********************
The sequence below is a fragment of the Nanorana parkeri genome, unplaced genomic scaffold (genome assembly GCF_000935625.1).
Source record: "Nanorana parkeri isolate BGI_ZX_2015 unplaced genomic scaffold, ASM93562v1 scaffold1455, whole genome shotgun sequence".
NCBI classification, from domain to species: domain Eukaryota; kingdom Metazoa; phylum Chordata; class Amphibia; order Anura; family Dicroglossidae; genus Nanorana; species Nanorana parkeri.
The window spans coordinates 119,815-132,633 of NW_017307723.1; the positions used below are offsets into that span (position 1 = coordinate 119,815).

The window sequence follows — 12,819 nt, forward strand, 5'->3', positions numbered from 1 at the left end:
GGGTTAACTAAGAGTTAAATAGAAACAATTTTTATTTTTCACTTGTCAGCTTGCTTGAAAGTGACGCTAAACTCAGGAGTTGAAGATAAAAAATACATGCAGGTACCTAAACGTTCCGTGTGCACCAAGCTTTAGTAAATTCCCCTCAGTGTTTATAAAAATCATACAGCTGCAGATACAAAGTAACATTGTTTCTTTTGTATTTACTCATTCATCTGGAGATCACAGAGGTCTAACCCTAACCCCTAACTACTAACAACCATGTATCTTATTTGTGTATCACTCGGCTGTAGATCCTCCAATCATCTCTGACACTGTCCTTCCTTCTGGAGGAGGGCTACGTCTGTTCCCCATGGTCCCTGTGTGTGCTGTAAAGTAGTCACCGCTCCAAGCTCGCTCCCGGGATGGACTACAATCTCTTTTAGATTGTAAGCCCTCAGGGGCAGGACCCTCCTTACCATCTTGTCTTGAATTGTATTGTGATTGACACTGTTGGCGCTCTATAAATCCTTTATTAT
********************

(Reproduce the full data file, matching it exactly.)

The sequence below is a fragment of the Nanorana parkeri genome, unplaced genomic scaffold (genome assembly GCF_000935625.1).
Source record: "Nanorana parkeri isolate BGI_ZX_2015 unplaced genomic scaffold, ASM93562v1 scaffold1455, whole genome shotgun sequence".
NCBI classification, from domain to species: domain Eukaryota; kingdom Metazoa; phylum Chordata; class Amphibia; order Anura; family Dicroglossidae; genus Nanorana; species Nanorana parkeri.
The window spans coordinates 119,815-132,633 of NW_017307723.1; the positions used below are offsets into that span (position 1 = coordinate 119,815).

The window sequence follows — 12,819 nt, forward strand, 5'->3', positions numbered from 1 at the left end:
GGGTTAACTAAGAGTTAAATAGAAACAATTTTTATTTTTCACTTGTCAGCTTGCTTGAAAGTGACGCTAAACTCAGGAGTTGAAGATAAAAAATACATGCAGGTACCTAAACGTTCCGTGTGCACCAAGCTTTAGTAAATTCCCCTCAGTGTTTATAAAAATCATACAGCTGCAGATACAAAGTAACATTGTTTCTTTTGTATTTACTCATTCATCTGGAGATCACAGAGGTCTAACCCTAACCCCTAACTACTAACAACCATGTATCTTATTTGTGTATCACTCGGCTGTAGATCCTCCAATCATCTCTGACACTGTCCTTCCTTCTGGAGGAGGGCTACGTCTGTTCCCCATGGTCCCTGTGTGTGCTGTAAAGTAGTCACCGCTCCAAGCTCGCTCCCGGGATGGACTACAATCTCTTTTAGATTGTAAGCCCTCAGGGGCAGGACCCTCCTTACCATCTTGTCTTGAATTGTATTGTGATTGACACTGTTGGCGCTCTATAAATCCTTTATTAT